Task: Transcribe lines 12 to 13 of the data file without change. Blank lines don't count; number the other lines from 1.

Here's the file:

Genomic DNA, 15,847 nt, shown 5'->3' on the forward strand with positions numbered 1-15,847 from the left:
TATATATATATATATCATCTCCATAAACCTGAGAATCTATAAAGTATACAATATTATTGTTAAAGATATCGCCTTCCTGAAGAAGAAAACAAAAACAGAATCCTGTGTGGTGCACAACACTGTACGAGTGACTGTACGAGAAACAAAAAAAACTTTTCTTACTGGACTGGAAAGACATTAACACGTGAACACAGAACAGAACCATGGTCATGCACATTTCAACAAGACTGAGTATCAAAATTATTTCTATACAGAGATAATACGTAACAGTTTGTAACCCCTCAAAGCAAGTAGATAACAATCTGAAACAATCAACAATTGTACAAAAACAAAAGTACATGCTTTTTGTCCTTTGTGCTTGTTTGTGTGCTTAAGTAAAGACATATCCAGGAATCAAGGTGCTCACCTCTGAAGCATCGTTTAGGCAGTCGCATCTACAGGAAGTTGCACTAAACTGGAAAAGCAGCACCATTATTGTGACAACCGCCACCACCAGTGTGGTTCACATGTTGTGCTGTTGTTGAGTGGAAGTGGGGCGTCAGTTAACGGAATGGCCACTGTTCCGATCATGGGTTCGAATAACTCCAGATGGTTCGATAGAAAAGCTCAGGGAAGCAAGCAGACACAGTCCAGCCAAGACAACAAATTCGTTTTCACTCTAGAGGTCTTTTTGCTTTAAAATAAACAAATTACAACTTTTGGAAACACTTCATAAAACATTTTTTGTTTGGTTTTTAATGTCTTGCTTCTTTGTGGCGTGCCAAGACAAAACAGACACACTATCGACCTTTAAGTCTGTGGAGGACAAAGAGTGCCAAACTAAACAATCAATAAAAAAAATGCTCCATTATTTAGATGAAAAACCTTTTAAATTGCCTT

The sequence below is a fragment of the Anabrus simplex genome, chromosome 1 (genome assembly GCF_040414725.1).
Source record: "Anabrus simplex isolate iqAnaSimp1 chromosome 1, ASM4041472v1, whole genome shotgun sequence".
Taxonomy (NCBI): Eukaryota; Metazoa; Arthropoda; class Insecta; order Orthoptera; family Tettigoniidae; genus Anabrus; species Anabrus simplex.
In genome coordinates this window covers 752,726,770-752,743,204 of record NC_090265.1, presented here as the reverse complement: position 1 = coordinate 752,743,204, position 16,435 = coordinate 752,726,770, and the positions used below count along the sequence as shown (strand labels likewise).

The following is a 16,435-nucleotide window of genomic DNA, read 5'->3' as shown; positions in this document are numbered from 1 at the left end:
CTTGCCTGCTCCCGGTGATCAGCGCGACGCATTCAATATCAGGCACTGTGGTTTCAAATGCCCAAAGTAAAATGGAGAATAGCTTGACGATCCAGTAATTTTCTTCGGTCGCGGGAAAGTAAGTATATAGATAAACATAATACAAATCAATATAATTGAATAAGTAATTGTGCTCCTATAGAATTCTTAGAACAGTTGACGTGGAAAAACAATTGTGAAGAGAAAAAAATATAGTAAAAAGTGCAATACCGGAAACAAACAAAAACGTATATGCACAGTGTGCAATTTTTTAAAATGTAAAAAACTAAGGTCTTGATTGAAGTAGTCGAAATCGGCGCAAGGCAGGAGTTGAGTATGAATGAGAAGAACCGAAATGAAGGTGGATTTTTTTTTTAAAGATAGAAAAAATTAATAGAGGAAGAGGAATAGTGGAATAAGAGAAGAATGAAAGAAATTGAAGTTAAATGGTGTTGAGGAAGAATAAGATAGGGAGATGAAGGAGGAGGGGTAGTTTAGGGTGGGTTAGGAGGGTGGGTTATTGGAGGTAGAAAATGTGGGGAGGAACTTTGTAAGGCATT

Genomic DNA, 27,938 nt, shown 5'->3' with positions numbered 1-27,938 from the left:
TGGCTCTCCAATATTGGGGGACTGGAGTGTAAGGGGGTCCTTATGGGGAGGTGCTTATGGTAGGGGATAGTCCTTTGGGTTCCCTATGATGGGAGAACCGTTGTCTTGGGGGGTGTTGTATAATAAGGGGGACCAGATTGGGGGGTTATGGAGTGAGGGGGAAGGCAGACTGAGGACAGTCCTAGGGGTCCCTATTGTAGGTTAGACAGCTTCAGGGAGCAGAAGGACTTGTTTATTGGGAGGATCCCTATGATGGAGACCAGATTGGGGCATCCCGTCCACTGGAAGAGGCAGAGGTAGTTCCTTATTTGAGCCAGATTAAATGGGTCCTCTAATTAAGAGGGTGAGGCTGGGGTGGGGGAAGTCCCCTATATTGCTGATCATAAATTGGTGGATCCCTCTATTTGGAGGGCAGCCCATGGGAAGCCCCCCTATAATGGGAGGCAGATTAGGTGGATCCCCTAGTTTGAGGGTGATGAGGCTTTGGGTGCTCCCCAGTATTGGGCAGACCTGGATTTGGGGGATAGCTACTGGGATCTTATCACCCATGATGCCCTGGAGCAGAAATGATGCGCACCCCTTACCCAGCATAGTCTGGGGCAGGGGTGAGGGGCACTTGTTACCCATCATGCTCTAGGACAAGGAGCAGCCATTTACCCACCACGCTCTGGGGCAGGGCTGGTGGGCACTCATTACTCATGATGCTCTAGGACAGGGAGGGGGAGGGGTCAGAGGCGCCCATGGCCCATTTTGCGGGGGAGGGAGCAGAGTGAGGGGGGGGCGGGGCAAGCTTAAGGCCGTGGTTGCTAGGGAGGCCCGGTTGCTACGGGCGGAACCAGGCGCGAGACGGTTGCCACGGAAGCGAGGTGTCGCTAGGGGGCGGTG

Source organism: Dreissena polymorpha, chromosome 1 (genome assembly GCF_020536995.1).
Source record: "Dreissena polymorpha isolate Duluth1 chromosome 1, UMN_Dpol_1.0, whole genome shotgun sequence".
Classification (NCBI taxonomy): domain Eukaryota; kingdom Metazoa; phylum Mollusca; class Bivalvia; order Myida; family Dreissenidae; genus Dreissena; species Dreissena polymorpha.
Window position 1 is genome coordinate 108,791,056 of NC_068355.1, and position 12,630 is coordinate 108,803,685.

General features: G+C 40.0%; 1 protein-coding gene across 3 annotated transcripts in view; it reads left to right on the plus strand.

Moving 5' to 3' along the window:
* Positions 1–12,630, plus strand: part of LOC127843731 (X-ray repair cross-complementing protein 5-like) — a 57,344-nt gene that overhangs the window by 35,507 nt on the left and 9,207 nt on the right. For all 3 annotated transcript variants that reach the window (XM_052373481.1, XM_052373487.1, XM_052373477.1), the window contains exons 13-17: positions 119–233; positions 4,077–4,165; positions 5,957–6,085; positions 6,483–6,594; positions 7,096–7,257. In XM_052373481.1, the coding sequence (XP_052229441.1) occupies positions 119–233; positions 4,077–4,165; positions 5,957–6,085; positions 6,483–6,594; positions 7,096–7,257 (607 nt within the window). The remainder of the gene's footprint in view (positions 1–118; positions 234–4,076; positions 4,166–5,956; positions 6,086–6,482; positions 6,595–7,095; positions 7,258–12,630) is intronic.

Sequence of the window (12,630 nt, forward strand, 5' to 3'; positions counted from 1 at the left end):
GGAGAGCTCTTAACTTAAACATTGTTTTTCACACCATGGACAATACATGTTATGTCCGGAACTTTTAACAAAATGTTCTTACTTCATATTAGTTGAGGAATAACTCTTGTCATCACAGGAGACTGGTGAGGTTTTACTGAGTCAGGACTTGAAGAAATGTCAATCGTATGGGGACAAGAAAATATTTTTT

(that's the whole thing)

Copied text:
Source record: "Dreissena polymorpha isolate Duluth1 chromosome 1, UMN_Dpol_1.0, whole genome shotgun sequence".
Classification (NCBI taxonomy): domain Eukaryota; kingdom Metazoa; phylum Mollusca; class Bivalvia; order Myida; family Dreissenidae; genus Dreissena; species Dreissena polymorpha.